Infected lambs generally have a reduced ability to absorb nutrients from the gastrointestinal tract, leading to morbidity and occasional mortality. Our results indicated that nematode infection in lambs was associated with oxidative stress and affected the antioxidant status of the animals. Both herbal mixtures containing bioactive compounds had strong antioxidant properties but did not have a beneficial effect on the serum antioxidant parameters in the infected lambs. The antioxidant potential of the mixtures or their bioactive compounds may have been influenced by several factors in vivo, including gut absorption, metabolism, bioavailability and the presence or absence of co-antioxidants and ions of transition metals [25]. The significantly lower serum Zn and Fe levels of the infected lambs relative to the control suggest a disturbance in their metabolism caused by H. contortus. Both mixtures had high iron contents, so differences between unsupplemented infected lambs and infected lambs supplemented with a herbal mixture could influence the serum Fe status during treatment [58]. Some medicinal herbs from central Europe containing essential microelements have been reported to possess antioxidant capacity which is correlated with the content of total phenolic compounds [59].

Adding the herbal supplement to the diets of infected lambs did not affect the composition of the fecal eubacterial communities in a substrate-specific manner. Haemonchus contortus manipulates the ovine gastrointestinal microbiome, modifying the balance between host and gastric microbiota [60]. Denaturing gradient gel electrophoresis can evaluate just the most dominant members of the bacterial community accounting for at least 3% of total population. We can assume that the main constituents of fecal microbial community were not influenced by the treatments. The diversity of the gastrointestinal microbiome is also extremely high, and the microbiome of adult H. contortus worms and L3 larvae differ between abomasa and feces [61]. Finding supplements that influence parasites, bacteria and the host is therefore important for the long-term maintenance of sheep health.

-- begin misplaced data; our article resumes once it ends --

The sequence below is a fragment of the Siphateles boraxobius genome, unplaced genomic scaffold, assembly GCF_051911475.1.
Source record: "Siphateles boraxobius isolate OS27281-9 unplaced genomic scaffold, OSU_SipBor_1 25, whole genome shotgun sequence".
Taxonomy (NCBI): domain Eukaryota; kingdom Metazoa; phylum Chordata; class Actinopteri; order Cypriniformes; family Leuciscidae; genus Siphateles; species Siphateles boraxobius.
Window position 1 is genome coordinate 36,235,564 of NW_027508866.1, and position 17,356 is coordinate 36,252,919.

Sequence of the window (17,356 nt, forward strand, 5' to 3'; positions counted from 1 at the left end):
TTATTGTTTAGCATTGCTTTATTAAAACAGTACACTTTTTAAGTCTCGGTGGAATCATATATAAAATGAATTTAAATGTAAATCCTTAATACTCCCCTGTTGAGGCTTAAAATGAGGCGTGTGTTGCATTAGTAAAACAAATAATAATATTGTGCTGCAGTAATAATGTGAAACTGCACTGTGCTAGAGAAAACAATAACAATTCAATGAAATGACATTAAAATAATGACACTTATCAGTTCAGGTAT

The Mix1 had better in vivo anthelmintic potential than Mix2, probably due to its higher contents of phenolic acids and flavonoids. The in vitro results demonstrated an anthelmintic effect of the mixtures on H. contortus, but the in vivo experiments indicated that this effect was not sufficient for the primary elimination of parasites. Mix1, however, may affect the host over the longer term, leading to a reduction in parasitic infection intensity in the host. Multidisciplinary approach to control infection is important and provides a more complex view without overestimating partial results.


Experimental design, nutrition and animal management

Animal use and experimental design were approved by the Ethics Committee of the Institute of Parasitology of the Slovak Academy of Sciences in accordance with the national legislation in Slovakia, Animal Welfare Act (No. 23/2009). Permission to collect samples and to carry out the experiment was granted by the participating sheep farmers. Twenty-four female lambs (Improved Valachian) 3–4 months of age with initial body weights of 11.7 ± 1.23 kg were housed in common stalls for 15 d to acclimatize to the feeding treatments, with free access to water. The lambs were obtained from a commercial farm (Agricultural farm, Kluknava, Slovakia) and were maintained in their productive system during the experiment. All parasite-free lambs were then randomly divided on their live-weight into four groups (six lambs/group, one stall/group): uninfected control animals (C), animals infected with H. contortus (I), infected animals supplemented with herbal mixture 1 (I + Mix1) and infected animals supplemented with herbal mixture 2 (I + Mix2). The number of animals used in the experiment was assigned following VICH GL13 guidelines proposed by European Medicines Agency. Lambs were infected orally with approximately 5000 third-stage (L3) larvae of the MHco1 strain of H. contortus, which is susceptible to all main classes of anthelmintics. The experimental period was 70 days (during summer), and the animals were housed on a sheep farm. Lambs were fed the Mix1 and Mix2 (100 g DM/d/animal) during the experimental period.

Parasitological techniques